A strong storm caused by the giant kink in the upper level jet stream just produced one of the largest snowfall rates every seen in the United States; 10 inches an hour.
Imagine walking into the grocery store when there wasn’t a flake of snow on the ground, and then walking out an hour later with your car buried in nearly a foot of snow. That’s what just happened to in Thompson Pass Alaska. Sitting just outside the very popular tourist spot of Valdez on the edge of the southeastern Alaska mountain range, the area just experienced something that few will ever witness and has rarely occurred, even in Alaska.
Thompson Pass received 40 inches of snow in half a day, just 12 hours total, with 15 inches of that snow falling in just 90 minutes.
Thompson Pass Alaska is no stranger to heavy snow as it sits along the coastal Chugach Mountain range, near the cove of the very popular Prince William Sound, home to one of the few coastal glaciers that can be seen from a cruise ship. The pass is the snowiest reporting station in the country, getting more than 600 inches of snow a year on average, but has recorded more than a thousand inches of snow several times. Even though the area is used to heavy snow, the rate this storm was producing was far beyond what even these mountains typically see. In comparison, the Twin Cities averages about 54” of snow a year. Even Yellowstone National Park, home to one of the snowiest cities in the Lower 48, averages about 400” a year… significantly less than Thompson Pass.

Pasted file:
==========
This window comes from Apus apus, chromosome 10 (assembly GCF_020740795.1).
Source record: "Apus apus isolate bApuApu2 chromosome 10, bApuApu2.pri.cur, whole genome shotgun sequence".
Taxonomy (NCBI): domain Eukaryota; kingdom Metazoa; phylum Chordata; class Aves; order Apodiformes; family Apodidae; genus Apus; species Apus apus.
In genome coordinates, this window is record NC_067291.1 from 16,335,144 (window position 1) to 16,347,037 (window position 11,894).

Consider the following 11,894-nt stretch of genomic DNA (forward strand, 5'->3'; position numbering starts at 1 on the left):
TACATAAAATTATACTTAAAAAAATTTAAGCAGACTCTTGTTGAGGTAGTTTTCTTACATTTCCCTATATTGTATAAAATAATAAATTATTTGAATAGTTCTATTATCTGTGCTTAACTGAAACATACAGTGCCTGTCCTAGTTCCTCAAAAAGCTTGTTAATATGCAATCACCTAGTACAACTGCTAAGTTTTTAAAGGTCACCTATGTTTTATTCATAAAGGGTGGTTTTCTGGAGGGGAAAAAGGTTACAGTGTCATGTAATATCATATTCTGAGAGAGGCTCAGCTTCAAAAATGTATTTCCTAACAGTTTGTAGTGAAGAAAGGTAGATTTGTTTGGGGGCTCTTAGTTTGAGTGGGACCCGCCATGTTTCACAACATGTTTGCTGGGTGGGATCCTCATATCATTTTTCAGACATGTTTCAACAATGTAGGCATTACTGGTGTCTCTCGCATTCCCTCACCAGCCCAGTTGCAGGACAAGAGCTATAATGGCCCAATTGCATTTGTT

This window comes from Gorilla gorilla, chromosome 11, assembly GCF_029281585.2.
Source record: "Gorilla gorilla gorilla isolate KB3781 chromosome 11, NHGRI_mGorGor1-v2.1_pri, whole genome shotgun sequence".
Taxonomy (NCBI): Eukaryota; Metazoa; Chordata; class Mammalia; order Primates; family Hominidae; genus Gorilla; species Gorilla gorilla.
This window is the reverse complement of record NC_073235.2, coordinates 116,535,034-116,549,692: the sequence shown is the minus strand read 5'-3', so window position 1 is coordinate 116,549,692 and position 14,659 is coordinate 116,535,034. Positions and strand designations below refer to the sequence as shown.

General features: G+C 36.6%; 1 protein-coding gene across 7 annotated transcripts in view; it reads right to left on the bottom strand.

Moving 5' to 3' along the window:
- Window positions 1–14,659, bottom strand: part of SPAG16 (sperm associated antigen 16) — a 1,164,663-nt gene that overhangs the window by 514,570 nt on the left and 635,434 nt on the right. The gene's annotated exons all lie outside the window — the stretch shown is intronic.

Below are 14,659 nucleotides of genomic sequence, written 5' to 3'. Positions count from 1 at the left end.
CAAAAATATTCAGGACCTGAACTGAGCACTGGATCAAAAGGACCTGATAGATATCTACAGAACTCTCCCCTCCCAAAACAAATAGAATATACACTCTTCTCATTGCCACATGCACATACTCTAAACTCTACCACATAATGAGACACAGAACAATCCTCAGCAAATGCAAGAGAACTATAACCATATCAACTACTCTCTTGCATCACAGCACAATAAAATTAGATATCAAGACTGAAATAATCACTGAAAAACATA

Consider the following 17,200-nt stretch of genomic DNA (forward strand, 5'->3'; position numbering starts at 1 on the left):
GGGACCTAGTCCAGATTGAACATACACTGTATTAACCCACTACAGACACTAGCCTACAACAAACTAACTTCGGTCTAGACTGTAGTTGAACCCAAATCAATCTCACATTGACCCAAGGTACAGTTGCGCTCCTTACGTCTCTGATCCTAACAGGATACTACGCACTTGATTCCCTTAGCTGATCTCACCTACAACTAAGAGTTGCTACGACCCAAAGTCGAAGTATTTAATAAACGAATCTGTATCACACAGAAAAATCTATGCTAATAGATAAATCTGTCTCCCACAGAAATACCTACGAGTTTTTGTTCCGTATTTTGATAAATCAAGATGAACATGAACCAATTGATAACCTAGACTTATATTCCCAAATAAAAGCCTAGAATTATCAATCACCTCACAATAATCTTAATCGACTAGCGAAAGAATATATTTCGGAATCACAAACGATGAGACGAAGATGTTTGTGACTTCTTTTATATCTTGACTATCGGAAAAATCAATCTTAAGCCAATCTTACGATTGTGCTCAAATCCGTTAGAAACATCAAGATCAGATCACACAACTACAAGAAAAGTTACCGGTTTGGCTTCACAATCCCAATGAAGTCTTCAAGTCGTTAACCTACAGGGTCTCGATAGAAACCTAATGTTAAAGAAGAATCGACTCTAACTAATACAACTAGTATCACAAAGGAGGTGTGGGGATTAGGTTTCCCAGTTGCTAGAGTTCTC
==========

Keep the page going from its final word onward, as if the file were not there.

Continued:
The intense snow was produced by an atmospheric river. The term describes a phenomenon in the Pacific Ocean where high winds at the mid and upper levels of the atmosphere can draw in huge amounts of moisture from the tropical regions northward toward the poles. This is how California gets 90% of its moisture. While fairly common along the West Coast of the U.S., they rarely push so far north. The kink in the North American jet stream had a lot to do with why it was able to get so far north.
The city of Valdez and Thompson Pass are now cutoff from the outside world as the only highway in and out was buried in an avalanche. The Alaska Department of Transportation said it could be a couple of weeks before the road is able to reopen, weather permitting of course.